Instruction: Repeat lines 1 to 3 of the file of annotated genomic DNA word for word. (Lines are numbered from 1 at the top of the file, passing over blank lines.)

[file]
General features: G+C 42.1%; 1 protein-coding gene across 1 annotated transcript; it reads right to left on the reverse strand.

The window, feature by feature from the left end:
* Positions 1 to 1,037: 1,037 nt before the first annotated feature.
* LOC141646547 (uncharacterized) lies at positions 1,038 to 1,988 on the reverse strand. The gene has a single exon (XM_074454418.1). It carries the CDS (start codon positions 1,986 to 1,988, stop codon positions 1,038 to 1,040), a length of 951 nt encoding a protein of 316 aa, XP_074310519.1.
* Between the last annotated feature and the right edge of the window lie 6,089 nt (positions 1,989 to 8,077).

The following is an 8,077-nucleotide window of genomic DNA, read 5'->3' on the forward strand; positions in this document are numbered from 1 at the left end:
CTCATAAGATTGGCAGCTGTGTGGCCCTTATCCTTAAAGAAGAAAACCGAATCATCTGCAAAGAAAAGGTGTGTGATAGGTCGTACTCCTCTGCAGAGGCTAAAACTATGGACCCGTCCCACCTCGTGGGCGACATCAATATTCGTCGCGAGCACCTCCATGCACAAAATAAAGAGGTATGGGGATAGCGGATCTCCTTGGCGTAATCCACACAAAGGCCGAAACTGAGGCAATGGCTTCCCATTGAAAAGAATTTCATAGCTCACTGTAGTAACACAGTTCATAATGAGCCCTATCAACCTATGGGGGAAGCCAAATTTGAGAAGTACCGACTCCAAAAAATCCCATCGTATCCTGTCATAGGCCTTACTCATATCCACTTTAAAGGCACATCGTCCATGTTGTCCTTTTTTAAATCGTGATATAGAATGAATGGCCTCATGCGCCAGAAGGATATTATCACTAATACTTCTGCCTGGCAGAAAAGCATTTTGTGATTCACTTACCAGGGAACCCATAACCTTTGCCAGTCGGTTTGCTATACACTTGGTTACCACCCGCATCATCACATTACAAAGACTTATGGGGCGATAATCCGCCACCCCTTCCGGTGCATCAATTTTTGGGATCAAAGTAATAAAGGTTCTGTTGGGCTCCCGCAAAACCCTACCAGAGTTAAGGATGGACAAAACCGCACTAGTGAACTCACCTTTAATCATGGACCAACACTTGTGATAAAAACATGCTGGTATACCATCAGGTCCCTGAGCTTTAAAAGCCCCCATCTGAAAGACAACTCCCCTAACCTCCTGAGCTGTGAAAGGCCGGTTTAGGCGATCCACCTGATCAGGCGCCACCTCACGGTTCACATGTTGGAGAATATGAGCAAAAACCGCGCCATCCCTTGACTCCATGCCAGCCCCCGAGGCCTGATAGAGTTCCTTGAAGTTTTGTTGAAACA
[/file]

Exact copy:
General features: G+C 42.1%; 1 protein-coding gene across 1 annotated transcript; it reads right to left on the reverse strand.

The window, feature by feature from the left end:
* Positions 1 to 1,037: 1,037 nt before the first annotated feature.